The Philippine Nursing Act of 2002 or R.A. 9173 is the only legal basis of nursing practice in the Philippines. In it, it described a professional registered nurse as capable of providing professional nursing services and it shall be for a pay or fee where it further stated that an entry level for a professional nurse be compensated on Salary Grade 15, equivalent to around P20,000 today. This was never implemented since the law was amended and approved in 2002. Former President Gloria Macapagal-Arroyo even signed E.O. 811 increasing nurses’ salary from SG 10 to SG 11 in June 2009. But R.A.9173 clearly said that entry level for nurses should be on SG 15. Also, according to the Alliance of Health Workers, the Philippines had only about 25,000 plantilla positions for nurses in different public hospitals within our country, however the ideal number for plantilla positions that will effectively deliver health services for our hospitals is about 50,000 to 60,000. This becomes one of the main reasons why many hospitals cannot afford to hire additional nurses because they do not have enough financial capacity for their salary. And they used the concept of volunteerism or ‘nurse trainees’ so our poor nurses, eager to gain clinical experiences, became the hospitals’ chance of filling in the gaps without paying anyone. We find this is in violation of R.A.9173 and considered it illegal.
With the growing desperation of our colleagues having no work available in the hospitals for clinical practice and with the practice of paid volunteerism cum training, some of them resorted to work as call center agents, salesladies in malls, bell boys in hotels, domestic workers, and one club entertainer. We do not intend to disrepute these jobs but we are losing our rich licensed human resources for healthcare. And since there is a huge disparity between salaries received by our nurses in the country compared to our foreign counterparts, skilled nurses would opt to work abroad.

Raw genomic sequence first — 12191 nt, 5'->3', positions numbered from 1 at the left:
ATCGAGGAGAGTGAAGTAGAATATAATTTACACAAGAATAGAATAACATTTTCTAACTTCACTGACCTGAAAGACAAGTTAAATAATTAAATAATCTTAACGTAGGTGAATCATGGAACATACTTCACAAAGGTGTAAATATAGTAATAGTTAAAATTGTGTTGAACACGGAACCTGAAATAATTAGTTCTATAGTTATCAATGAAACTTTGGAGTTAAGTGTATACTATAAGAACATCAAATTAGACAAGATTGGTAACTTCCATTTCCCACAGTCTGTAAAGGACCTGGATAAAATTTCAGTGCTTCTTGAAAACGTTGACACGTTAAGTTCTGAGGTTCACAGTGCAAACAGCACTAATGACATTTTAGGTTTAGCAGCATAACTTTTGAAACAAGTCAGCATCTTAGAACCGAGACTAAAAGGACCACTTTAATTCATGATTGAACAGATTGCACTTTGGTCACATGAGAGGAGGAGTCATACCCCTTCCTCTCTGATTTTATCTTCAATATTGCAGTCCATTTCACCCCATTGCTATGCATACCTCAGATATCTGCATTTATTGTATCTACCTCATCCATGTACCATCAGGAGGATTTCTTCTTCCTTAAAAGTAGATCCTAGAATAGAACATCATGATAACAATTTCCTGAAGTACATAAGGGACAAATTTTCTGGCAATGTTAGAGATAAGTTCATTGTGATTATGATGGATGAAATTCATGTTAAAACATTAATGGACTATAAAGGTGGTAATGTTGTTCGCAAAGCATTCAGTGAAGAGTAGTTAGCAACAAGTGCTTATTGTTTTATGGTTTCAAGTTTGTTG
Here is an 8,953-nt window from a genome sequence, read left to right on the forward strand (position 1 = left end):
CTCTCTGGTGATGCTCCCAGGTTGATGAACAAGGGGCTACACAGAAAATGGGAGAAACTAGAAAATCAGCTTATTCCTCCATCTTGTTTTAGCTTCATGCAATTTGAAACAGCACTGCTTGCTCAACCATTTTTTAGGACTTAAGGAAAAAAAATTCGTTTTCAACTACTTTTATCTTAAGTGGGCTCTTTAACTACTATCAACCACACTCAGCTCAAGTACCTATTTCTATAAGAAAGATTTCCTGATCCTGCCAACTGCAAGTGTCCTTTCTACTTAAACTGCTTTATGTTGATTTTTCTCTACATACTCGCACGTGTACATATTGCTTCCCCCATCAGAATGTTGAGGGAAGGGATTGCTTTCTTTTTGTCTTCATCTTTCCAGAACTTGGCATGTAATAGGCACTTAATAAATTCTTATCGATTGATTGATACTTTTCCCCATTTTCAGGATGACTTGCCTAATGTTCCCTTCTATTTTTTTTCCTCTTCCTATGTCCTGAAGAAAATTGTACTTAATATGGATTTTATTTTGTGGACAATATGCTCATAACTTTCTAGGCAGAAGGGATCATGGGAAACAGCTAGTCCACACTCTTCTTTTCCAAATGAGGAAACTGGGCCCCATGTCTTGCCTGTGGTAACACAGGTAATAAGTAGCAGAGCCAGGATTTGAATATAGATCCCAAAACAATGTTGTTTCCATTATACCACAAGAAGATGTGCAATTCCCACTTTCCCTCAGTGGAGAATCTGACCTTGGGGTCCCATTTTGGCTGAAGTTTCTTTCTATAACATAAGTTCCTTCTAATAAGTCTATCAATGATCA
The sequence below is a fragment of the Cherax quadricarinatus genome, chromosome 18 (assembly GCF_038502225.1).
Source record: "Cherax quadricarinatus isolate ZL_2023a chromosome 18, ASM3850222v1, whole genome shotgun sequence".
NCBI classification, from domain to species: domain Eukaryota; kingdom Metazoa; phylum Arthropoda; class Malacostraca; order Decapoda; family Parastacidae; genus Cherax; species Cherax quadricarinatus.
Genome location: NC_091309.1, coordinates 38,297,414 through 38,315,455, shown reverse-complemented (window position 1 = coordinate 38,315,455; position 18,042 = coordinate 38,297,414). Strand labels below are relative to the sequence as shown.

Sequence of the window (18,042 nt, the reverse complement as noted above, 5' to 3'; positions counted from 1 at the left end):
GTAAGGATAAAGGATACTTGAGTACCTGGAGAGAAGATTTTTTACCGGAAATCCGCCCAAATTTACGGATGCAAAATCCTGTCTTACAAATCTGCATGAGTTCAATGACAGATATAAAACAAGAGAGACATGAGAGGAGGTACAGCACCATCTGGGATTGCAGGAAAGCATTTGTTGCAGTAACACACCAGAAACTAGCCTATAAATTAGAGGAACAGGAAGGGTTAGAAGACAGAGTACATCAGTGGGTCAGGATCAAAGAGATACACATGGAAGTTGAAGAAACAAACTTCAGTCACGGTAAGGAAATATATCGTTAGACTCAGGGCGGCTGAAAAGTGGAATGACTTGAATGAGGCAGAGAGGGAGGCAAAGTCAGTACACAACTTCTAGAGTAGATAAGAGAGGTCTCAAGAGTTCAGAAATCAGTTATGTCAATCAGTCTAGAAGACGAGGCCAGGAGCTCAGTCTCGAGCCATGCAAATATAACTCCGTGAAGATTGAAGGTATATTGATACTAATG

We therefore recommend the distinguished Madame Chair and the Senate Committee to:

  • Further investigate the growing Nursing Crisis in the country and similar investigations on the health professions;
  • Put a halt to the practice of Nursing Volunteerism cum Training and consider this illegal and exploitative;
  • Increase plantilla positions for nurses in the country ensuring a close to ideal nurse-patient ratio in contrast of the ratio today where 1 nurse in the ward is equivalent to more than 20 patients, and 1 community health nurse is equivalent to more than 50,000 residents;
  • Ensure that the minimum base pay of nurses working in the public health institutions shall not be lower than the 1st step or hiring rate prescribed for Salary Grade 15 pursuant to RA No. 6758 otherwise known as “Compensation and Classification Act of 1989.” as stated in Rule 6 Section 33 of the Implementing Rules & Regulations of R.A. 9173;
  • Ensure implementation of the Magna Carta for Public Health Workers (R.A. 7305) on the benefits applicable to nurses, such as having night differential pay, hazard pay and relevant allowances or benefits;
  • Create more public/rural health units and absorb nurses;
  • Train nurses for ICT such as medical transcription;